Why do my radio stations sometimes change when I'm near a semi

It isn’t that the tuner changes, but if I am listening to a station like 89.1 and it is playing a program sometimes when a semi approaches or passes the program will change to something else, then change back when the semi passes. It doesn’t happen with all semis, and the stations can vary, but it does happen about once a week.

Normally in a situation like this I assume the most convoluted, persecutory, superstitious explanation is probaby the correct one (Costanza’s razor, the concept is called). So a la the movie Frequency I assume the disembodied victims of a cabal of homicidal truckers are trying to communicate to me via song and music. However that theory doesn’t explain why I don’t get that from all semis, or why the other murderers I tend to hang out with don’t give me that weird radio vibe.

Either way, is it CB radios or something? It is like my radio station is blocked out and another one comes up. It isn’t other people talking that I hear on my radio it is a different station, and once I am a few hundred feet from the semi my old stations come back.

FM radio is propagated by a ground wave, so the truck may be getting between you and the transmitter.

If it is FM radio stations, I think you may be experiencing the “capture effect”.
http://en.wikipedia.org/wiki/Capture_effect
There is probably some minor reflection or blocking of a signal that allows another otherwise weaker signal to capture your receiver.

Once occurrence a week would suggest that the station you are listening to is low power and/or a long distance away.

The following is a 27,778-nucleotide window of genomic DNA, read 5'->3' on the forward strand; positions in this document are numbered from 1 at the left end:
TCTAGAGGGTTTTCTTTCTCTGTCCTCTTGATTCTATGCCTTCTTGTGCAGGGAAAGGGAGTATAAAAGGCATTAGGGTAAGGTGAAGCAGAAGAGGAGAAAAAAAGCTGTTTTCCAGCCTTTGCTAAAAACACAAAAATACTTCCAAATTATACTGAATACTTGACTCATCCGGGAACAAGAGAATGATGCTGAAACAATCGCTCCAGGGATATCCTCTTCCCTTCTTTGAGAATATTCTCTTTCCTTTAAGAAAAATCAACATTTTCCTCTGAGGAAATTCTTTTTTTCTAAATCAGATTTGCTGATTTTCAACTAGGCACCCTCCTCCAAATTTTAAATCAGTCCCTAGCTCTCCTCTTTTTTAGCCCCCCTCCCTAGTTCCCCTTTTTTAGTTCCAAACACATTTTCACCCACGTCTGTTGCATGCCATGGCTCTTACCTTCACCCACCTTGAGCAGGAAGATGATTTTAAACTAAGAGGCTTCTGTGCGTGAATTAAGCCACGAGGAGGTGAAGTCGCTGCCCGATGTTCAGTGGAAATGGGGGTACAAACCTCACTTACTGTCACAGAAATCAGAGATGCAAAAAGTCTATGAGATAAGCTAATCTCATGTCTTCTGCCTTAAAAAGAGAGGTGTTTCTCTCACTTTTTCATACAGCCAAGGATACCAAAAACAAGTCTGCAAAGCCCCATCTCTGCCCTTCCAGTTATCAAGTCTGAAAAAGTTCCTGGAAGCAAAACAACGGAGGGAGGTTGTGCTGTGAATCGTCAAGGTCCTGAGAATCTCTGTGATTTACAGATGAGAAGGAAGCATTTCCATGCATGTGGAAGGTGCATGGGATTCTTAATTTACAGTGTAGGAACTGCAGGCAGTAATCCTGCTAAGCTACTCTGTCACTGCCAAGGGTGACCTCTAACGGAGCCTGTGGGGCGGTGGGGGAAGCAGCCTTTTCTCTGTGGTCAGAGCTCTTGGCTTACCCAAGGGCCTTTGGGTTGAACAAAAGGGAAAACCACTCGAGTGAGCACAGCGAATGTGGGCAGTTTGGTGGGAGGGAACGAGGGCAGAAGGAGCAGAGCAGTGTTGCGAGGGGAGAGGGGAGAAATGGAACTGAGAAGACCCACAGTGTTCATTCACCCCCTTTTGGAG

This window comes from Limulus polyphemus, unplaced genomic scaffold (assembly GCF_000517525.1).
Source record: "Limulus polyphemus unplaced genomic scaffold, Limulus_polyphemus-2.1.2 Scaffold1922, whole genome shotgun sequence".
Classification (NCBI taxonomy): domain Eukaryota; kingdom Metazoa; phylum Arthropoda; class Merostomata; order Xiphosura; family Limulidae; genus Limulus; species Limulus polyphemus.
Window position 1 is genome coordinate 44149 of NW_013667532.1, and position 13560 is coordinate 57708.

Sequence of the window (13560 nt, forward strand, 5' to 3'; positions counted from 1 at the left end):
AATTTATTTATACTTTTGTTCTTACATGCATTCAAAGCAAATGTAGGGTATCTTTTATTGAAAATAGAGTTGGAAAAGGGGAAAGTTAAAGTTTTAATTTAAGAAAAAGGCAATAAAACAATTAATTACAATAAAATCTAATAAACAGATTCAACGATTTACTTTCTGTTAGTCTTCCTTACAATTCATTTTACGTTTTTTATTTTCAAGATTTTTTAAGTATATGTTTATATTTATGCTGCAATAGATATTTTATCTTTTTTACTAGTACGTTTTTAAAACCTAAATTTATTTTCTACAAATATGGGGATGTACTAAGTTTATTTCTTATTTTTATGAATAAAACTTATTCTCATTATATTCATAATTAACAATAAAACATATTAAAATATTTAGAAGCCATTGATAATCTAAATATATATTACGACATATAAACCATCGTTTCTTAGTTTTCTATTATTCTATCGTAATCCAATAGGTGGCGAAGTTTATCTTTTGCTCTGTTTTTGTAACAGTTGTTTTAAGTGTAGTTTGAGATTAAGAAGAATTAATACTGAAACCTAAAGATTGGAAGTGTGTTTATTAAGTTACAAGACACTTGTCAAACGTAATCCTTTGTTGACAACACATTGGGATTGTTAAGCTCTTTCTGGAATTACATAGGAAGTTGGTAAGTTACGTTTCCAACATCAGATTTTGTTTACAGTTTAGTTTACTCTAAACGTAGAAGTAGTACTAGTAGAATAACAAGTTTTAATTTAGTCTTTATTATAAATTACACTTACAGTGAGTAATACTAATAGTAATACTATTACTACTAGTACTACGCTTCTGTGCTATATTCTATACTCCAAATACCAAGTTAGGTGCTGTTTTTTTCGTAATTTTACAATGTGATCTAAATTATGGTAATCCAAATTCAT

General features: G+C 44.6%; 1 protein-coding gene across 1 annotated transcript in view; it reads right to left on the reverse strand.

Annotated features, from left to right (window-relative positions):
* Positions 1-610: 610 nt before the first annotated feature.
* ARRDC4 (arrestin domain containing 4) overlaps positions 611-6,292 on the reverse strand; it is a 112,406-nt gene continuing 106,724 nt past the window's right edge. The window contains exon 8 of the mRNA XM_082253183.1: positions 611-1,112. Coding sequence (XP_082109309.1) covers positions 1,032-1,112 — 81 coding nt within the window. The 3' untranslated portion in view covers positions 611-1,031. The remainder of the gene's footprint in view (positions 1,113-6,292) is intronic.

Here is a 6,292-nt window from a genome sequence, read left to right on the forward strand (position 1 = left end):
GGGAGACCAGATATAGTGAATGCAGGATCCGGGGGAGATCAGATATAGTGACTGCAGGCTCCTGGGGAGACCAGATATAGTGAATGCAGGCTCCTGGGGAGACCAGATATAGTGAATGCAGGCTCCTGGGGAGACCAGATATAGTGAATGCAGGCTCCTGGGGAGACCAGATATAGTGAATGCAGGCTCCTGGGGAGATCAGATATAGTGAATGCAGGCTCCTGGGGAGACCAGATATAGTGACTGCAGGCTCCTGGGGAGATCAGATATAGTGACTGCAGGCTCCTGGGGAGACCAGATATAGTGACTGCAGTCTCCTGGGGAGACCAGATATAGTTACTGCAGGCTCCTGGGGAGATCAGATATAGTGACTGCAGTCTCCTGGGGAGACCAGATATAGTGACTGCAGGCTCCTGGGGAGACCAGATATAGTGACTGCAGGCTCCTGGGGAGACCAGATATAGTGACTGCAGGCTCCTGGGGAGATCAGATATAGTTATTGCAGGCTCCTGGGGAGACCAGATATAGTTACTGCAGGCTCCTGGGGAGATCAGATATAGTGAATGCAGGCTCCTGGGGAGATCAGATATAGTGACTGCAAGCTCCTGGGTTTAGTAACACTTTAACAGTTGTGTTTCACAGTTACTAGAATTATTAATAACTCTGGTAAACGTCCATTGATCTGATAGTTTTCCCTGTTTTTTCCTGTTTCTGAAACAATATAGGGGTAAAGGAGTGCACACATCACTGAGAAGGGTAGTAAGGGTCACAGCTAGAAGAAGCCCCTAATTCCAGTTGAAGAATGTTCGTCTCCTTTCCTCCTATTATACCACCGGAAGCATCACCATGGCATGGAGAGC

Sometimes satellite radios, iPods and other audio devices use an FM transmitter to get the audio to the car (truck) radio. An FM transmitter is basically a mini radio station. Normally they are very weak and will not overpower a radio signal, you need an empty station. But I have heard that some of the satellite radios came with transmitters that where overpowered and could overpower a radio station even in a nearby car.

The lower numbers on the dial are most popular for FM transmitters, those are the stations that are empty more often. When I used to use an FM transmitter I would often get briefly interrupted when I passed another truck, most of the time it would be Howard Stern :stuck_out_tongue:

I thought that ground waves were limited to lower frequencies, and
this page agrees. But of course the truck can still get between you and the transmitter.

I think the flat metal side of the truck is acting as a mirror and an obstacle. If you were locked onto a strong signal from your right, and pass the truck on its left, the truck is between you and your original signal. But it is also reflecting anything to your left back at you, maybe doubling the signal strength too (if the distances are right).

Just a guess, though.

This is almost certainly what’s going on. To speculate a little further, the FCC passed some regulations that vastly reduced the power of devices with FM transmitters in them sometime around 2006 (IIRC). But truckers were early adopters of satellite radio in particular, so they might be more likely to have the older more powerful radios. I have a 2005-vintage Audiovox Sirius receiver that I used to leave on in my car and I could tune in an FM radio on my desk about two dozen yards and a couple of cement walls away. I’m sure it probably causes the blank out to any mere mortals in the next lane using a newer transmitter on the same frequency.